'I never cease to be evoked of deep emotion by the sea, whether in its calm stillness or its maddening ferocity'

The Ninth Wave, 1850, by Ivan Aivazovsky (1817–1900), 87in by 131in, State Russian Museum, St Petersburg, Russia. Credit: Bildarchiv Steffens/Bridgeman Images

The Rt Revd Prof Bishop Irenei says:

I never cease to be evoked of deep emotion by the sea, whether in its calm stillness or its maddening ferocity. In this painting, Aivazovsky seems to capture both at once: the ninth wave, which sailors’ legend claimed was always the most terrible, looms over wreckage to which the helpless survivors cling for life; and yet the water, right where the cross-shaped wreckage floats, is almost placid, and in the distance there is a radiant sun that makes the vicious sea appear almost a beautiful mountainscape. I have found few artistic works that capture the sense of hope in the midst of despair, or beauty in the midst of the terrible, as this.

The Rt Revd Prof Bishop Irenei of Sacramento is the Administrator of the Diocese of Great Britain and Ireland of the Russian Orthodox Church Outside Of Russia. His seat is the Cathedral of the Dormition of the Mother of God and the Holy Royal Martyrs in Chiswick.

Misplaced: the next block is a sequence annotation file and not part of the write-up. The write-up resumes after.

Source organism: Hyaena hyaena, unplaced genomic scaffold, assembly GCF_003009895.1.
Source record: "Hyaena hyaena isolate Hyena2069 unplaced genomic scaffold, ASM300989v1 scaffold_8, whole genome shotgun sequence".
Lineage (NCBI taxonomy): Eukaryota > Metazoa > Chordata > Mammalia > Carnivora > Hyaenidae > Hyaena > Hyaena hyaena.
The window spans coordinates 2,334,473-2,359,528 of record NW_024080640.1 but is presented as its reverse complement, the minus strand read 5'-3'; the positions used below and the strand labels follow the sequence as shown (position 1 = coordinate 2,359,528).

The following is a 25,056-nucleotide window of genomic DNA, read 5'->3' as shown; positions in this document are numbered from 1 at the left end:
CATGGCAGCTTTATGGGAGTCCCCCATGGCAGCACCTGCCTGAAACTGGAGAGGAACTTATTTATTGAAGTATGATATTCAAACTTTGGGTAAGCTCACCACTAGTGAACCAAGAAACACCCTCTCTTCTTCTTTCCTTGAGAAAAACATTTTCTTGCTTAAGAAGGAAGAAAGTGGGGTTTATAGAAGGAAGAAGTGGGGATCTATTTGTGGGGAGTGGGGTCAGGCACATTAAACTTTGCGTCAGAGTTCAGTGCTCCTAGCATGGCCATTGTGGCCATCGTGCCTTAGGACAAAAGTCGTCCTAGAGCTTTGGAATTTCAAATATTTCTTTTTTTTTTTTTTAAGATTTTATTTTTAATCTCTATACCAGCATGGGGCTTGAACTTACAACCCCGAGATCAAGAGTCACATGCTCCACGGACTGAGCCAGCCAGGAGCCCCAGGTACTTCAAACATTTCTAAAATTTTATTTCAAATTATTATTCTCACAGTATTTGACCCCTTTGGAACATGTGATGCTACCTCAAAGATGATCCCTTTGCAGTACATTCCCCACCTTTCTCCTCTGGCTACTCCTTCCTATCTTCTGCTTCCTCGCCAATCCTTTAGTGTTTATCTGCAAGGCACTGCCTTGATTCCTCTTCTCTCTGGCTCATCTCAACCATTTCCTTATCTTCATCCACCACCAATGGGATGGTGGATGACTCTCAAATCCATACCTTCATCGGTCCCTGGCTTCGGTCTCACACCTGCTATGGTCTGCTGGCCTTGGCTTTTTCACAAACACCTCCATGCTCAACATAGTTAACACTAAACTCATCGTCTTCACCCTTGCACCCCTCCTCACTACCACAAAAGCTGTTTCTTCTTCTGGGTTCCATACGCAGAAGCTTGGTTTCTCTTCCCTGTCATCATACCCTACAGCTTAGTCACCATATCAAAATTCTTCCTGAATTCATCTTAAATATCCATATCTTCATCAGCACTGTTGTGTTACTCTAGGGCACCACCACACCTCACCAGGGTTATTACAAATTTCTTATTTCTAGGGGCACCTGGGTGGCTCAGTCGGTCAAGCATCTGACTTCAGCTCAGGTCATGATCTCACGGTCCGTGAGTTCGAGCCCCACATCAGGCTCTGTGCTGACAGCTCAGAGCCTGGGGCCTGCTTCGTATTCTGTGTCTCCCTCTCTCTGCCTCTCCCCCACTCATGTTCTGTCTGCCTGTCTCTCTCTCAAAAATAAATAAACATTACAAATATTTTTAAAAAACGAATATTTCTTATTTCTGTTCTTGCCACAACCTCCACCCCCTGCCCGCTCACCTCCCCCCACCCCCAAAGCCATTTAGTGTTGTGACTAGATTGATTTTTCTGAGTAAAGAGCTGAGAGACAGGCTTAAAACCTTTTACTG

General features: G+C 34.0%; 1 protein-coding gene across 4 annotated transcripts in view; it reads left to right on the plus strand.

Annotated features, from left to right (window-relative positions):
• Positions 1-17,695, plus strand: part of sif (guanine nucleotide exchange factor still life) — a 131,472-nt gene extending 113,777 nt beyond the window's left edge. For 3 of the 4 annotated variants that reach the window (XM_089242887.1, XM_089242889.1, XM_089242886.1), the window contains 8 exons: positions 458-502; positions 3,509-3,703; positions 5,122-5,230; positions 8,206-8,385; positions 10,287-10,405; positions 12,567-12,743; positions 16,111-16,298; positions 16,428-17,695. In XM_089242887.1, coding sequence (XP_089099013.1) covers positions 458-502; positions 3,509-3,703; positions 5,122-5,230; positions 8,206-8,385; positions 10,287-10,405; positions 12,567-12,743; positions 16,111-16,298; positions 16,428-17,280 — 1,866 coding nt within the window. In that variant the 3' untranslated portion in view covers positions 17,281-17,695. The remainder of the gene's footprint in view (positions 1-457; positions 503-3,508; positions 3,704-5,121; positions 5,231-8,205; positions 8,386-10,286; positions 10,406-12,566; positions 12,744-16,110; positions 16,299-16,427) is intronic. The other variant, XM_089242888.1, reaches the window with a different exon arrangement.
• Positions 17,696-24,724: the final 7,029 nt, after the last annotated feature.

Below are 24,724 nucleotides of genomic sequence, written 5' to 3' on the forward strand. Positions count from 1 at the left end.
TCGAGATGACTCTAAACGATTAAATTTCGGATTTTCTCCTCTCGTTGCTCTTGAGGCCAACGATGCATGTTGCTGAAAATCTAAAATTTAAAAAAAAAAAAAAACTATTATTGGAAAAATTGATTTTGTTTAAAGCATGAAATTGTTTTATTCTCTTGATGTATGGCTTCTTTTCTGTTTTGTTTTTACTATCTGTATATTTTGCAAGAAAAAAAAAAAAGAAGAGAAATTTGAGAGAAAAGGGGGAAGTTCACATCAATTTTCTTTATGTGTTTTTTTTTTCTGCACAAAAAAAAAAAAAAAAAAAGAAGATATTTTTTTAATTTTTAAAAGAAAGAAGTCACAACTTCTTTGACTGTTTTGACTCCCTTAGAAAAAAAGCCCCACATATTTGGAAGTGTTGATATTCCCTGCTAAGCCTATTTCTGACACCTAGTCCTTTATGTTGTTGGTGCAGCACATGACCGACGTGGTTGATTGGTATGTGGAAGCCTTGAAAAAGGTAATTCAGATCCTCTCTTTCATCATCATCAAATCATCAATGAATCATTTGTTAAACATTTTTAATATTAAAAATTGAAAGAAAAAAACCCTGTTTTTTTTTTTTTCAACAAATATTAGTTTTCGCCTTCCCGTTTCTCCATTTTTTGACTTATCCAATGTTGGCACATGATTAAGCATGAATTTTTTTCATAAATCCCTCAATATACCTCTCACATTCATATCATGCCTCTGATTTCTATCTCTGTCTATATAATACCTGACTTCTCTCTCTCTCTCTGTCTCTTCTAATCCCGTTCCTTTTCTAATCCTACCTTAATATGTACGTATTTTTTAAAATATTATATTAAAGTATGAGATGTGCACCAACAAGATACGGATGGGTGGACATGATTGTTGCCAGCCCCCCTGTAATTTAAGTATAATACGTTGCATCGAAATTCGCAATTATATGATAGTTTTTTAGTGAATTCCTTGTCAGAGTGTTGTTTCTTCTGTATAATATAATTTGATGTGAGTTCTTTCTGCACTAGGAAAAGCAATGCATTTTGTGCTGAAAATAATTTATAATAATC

John McEwen comments on The Ninth Wave:

In 2017, a poll revealed Ivan Aivazovsky as Russia’s favourite painter. He was also the most famed in his lifetime and was acclaimed and honoured internationally. He met Turner, who dedicated a rhymed eulogy to him in Italian, was richly honoured with a papal gold medal and was the first non-French Chevalier of the Legion of Honour.

Today, despite popularity at auction (record price, $5.2 million (£3.7 million)), he’s virtually unknown outside Russia, unmentioned in Clark’s Civilisation, Gombrich’s The Story of Art, The Penguin Dictionary of Art and Artists, Kemp’s The Oxford History of Western Art and so on. Such is the influence of fashion. The excuse that Russia is not Western is hogwash. Look how we revere her writers.

He was born Aivazian (Russianised in 1840), the son of an Armenian merchant, in the Crimean port of Feodosia. War and plague had devastated the city and his impoverished childhood on the outskirts was redeemed by the view over the Black Sea. His precocious artistic talent was nurtured by an architectural apprenticeship and later by local patronage, enabling him to study at St Petersburg’s Imperial Academy of Arts.

The French marine painter Philippe Tanneur proved an influential teacher. Aivazovsky earned a gold medal and official right to be called ‘artist’ following an exhibition of his own marine paintings.

The Ninth Wave – the ninth legendarily the most cataclysmic – is Aivazovsky’s masterpiece. Does the mighty wave promise annihilation or the rising sun hope? Dostoevsky compared him with Alexandre Dumas: ‘Both produce works that are not dissimilar to fairy tales: fireworks, clatter, screams, howling winds, lightning.’ His museum, founded by himself, is in Feodosia.